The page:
Feeling Faint is a book about human consciousness in its most basic sense: the awareness, at any given moment, that we live and feel. Such awareness, it argues, is distinct from the categories of selfhood to which it is often assimilated, and can only be uncovered at the margins of first-person experience. What would it mean to be conscious without being a first person—to be conscious in the absence of a self?
Such a phenomenon, subsequently obscured by the Enlightenment identification of consciousness and personal identity, is what we discover in scenes of swooning from the Renaissance: consciousness without self, consciousness reconceived as what Fredric Jameson calls "a registering apparatus for transformed states of being." Where the early modern period has often been seen in terms of the rise of self-aware subjectivity, Feeling Faint argues that swoons, faints, and trances allow us to conceive of Renaissance subjectivity in a different guise: as the capacity of the senses and passions to experience, regulate, and respond to their own activity without the intervention of first-person awareness.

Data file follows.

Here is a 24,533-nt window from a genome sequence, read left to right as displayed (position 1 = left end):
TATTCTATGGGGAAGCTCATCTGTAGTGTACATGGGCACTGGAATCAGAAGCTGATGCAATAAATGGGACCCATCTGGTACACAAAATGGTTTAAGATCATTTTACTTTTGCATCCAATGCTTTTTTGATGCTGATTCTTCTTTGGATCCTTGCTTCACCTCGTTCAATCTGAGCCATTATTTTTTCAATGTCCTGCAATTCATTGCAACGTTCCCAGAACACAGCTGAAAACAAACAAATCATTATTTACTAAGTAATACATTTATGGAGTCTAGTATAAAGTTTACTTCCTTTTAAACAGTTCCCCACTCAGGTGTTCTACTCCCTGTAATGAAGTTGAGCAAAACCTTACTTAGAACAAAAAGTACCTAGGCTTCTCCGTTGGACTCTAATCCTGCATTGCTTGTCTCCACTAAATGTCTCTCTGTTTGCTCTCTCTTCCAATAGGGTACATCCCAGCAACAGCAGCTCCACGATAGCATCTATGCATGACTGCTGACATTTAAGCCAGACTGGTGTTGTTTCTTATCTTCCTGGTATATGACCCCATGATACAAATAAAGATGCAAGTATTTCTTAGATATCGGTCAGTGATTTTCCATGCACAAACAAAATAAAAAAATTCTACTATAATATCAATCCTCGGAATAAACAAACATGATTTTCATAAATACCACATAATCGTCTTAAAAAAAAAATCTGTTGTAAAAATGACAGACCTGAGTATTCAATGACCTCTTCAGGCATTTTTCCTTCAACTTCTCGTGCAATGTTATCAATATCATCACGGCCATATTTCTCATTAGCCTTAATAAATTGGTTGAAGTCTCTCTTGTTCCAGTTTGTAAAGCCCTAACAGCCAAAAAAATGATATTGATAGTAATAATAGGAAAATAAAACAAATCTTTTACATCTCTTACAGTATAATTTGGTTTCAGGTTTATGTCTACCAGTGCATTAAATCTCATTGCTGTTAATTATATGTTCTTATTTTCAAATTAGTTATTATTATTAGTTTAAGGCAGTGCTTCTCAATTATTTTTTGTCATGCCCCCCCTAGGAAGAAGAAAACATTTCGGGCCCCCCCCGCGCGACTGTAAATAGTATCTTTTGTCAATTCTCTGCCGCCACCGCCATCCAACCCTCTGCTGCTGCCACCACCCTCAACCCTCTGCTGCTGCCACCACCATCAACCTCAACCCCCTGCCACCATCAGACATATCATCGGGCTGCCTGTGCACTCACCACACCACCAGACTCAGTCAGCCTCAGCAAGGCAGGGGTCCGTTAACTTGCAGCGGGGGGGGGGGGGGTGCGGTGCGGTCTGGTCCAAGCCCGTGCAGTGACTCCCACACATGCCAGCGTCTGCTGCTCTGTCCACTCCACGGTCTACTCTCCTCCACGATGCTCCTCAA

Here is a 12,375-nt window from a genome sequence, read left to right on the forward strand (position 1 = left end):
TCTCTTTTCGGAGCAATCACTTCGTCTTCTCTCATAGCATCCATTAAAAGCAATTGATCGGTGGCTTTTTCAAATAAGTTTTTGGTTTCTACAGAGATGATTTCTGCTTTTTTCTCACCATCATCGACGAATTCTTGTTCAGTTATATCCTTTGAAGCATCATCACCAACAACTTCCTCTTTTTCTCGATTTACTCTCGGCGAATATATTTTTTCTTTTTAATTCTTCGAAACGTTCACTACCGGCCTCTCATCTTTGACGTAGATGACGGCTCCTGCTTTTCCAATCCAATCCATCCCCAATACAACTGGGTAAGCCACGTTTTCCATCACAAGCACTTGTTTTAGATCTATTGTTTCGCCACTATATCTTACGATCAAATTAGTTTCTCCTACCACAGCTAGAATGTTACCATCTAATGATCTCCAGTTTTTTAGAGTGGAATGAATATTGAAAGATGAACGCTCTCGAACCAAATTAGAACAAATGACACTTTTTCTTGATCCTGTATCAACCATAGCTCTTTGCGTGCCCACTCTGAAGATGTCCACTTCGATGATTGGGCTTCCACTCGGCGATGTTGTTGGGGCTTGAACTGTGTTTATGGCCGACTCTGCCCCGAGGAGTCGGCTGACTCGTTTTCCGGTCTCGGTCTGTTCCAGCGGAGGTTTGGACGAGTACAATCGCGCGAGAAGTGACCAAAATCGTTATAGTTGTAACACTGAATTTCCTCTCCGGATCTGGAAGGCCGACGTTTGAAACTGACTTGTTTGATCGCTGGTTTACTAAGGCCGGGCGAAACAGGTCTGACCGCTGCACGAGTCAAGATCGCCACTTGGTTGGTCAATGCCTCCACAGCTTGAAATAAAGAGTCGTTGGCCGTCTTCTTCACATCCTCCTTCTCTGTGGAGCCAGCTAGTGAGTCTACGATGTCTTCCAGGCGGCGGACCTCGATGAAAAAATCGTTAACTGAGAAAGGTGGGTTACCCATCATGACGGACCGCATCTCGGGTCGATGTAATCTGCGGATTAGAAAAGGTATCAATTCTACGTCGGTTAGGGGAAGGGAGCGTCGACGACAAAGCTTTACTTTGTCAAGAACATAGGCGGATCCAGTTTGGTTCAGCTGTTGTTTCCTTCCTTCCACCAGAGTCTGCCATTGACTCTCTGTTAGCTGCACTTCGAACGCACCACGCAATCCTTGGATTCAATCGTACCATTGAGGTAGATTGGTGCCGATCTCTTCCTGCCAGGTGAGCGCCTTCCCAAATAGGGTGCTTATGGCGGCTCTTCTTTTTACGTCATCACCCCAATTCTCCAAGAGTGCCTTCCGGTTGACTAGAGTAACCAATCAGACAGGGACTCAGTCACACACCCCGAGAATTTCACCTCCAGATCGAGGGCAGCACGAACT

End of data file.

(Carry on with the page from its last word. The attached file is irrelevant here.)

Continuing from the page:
In readings of Renaissance authors ranging from Montaigne to Shakespeare, Pertile shows how self-loss affords embodied consciousness an experience of itself in a moment of intimate vitality which precedes awareness of specific objects or thoughts—an experience with which we are all familiar, and yet which is tantalizingly difficult to pin down.